Women in Science: How Medable’s Pamela Tenaerts is democratizing clinical trials

By Isabel Cameron

- Last updated on GMT

© Medable
© Medable

Related tags Medable Clinical trials decentralized clinical trial Patient recruitment

Pamela Tenaerts, chief scientific officer at Medable, is on a mission to democratize and diversify clinical trials.

It is no secret that clinical trials play a crucial role in determining the safety and effectiveness of new medical treatments, Tenaerts tells Outsourcing-Pharma. 

However, she says they have long been plagued by inefficiency, high costs, poor patient retention and lack of diversity, among other issues. In fact, the National Institute of Health estimates that 85% of all clinical trials experience significant operational delays, with 94% being delayed by over a month.

Medable is aiming to make the process less cumbersome, using its decentralized clinical trial (DCT) technology to reshape the way trials are conducted.

“My job at Medable is to provide the evidence that decentralized clinical trials work in the way we hope they do. We have seen that technology has the potential to make clinical trials much better and more productive,” Tenaerts says.

A member of the Junior National Volleyball team in her native Belgium, despite pressure from her coaches to pursue an athletic career, Tenaerts knew that she wanted to be a doctor from an early age.

After medical school, she became a general practitioner in Belgium before seeing an ad from The Catholic University Leuven in collaboration with Duke University for a doctor who could speak multiple languages and wanted to travel.

At age 27, Tenaerts accepted the job, where she “fell in love” with clinical research, explaining “I love that you can set up an experiment and establish a methodology to determine if a new treatment works or not. Working in clinical trials is like being an explorer of medicines.”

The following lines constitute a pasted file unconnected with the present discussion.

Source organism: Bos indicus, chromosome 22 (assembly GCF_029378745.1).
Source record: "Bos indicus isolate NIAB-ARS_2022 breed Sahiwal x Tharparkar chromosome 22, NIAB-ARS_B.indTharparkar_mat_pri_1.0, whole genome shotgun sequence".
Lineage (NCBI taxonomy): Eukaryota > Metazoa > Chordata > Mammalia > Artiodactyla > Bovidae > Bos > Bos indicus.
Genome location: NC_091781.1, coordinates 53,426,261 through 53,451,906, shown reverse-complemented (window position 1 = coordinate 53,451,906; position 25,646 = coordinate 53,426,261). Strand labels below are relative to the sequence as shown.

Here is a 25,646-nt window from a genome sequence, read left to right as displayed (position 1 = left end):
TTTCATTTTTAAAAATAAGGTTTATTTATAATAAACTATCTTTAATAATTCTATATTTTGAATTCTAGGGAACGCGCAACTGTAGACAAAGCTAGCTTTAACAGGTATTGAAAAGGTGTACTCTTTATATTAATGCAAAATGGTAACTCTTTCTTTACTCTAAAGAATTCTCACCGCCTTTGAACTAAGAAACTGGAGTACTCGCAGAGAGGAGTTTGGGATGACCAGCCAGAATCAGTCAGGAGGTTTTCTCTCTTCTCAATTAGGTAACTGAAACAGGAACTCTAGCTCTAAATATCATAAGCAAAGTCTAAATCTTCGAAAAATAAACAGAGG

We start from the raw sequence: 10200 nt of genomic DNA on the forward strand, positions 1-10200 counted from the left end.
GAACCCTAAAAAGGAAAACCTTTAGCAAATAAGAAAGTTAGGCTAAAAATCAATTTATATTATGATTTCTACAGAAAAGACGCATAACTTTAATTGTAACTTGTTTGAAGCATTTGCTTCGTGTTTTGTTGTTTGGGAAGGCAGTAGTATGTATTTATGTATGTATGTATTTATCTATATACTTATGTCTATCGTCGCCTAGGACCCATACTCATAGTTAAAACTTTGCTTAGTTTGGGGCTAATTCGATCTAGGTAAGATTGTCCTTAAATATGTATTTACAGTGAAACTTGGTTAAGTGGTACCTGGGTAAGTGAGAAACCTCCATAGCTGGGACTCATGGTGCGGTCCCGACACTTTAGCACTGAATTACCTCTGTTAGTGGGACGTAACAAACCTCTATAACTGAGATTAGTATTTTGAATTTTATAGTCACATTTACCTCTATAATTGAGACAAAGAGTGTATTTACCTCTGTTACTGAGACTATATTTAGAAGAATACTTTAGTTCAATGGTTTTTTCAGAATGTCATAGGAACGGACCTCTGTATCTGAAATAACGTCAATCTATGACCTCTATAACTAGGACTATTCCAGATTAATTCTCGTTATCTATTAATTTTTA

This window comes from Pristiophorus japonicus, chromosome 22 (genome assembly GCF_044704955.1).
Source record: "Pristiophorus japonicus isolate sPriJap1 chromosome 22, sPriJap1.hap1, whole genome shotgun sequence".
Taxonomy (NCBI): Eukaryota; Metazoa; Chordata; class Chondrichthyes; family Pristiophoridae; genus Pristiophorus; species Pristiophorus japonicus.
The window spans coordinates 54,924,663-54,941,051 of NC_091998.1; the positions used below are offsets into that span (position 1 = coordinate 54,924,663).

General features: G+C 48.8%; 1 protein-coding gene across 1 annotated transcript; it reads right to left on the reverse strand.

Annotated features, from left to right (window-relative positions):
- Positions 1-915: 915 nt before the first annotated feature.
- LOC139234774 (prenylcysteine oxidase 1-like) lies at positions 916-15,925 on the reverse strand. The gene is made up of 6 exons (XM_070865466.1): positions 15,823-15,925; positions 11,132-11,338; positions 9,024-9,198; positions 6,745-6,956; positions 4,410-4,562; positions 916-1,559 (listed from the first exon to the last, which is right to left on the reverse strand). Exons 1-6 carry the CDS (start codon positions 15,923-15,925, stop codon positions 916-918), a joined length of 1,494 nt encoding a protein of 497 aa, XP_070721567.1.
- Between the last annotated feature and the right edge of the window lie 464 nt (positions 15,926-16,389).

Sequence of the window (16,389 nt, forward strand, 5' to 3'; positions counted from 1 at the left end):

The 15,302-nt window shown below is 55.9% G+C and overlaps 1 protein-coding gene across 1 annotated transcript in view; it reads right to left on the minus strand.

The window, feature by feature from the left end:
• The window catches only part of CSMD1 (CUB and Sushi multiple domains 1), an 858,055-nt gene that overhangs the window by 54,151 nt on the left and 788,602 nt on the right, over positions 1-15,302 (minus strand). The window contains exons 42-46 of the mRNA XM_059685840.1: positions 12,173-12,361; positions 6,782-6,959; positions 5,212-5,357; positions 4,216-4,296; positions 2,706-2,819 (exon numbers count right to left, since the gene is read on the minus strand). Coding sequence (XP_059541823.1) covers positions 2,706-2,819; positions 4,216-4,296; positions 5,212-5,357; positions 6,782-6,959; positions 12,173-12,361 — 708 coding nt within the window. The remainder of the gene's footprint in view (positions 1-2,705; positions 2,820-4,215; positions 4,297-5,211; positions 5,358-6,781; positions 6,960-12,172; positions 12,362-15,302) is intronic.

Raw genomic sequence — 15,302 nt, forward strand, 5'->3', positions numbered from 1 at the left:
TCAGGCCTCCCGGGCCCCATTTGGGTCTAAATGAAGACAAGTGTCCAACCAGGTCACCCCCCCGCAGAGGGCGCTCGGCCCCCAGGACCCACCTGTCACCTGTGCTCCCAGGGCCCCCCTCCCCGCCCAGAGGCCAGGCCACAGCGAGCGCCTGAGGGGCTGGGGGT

After a stint as executive director of CTTI (Clinical Trials Transformation Initiative), a partnership between Duke University and the FDA, Tenaerts joined Medable ​in 2021.

What does Medable do?  

Medable’s software-as-a-service (SaaS) platform has been used in more than 300 decentralized and hybrid clinical trials, serving over one million patients and research participants in 60 countries.

“Essentially, we are aiming to bring all the different components of clinical trials under one roof,” Tenaerts says.

The company’s ​technology enables remote participation, so patients can take part in trials without needing to travel to a clinic every time they need to be tested.

“When you do clinical trials, a lot of people use a lot of vendors. There will be one person that does consenting, another than does clinical outcome assessments and all the information is separate. However, when you use a technology like Medable, all the data is streamlined through one system and it's only one vendor you're dealing with,” Tenaerts says.

The technology can collect a diverse range of study data – including patient reported outcomes, smartphone sensor data, contextual data sets (UV index, urban air pollution, location), and medical and wearable device data.

Medable has partnered with several pharma industry giants, with GlaxoSmithKline (GSK) recently selecting its DCT platform​ to use across its portfolio, indicating a wider industry shift towards hybrid and decentralized trial models.

In addition, this month the US Food and Drug Administration (FDA) released new guidance in favour of DCT’s to “provide clarity” on the agency’s support for these “innovative trial measures”.

“The new guidance has taken DCT’s to another level of validation, by having the backing of such an important body in the US and around the world saying that we support DCT’s as an effective mechanism to conduct trials,” Tenaerts says.

How is it improving the clinical trial landscape?

According to Tenaerts, Medable’s DCT technology can not only collect more accurate and nuanced medical information, but also improve diversity and inclusivity among participants.

In a traditional clinical trial, patients would come into a centre every month to do a standard assessment, such as the 6-min walk test (6MWT) to determine if their condition is improving or declining.

The 6MWT is a commonly used metric of walking capacity in people with Parkinson’s disease.

“However, Parkinson’s is typified by having good days and bad days. So if one month you come into the clinic on a good day and the next month on a bad day, it doesn’t give us a comprehensive overview of how that patient is doing,” Tenaerts says.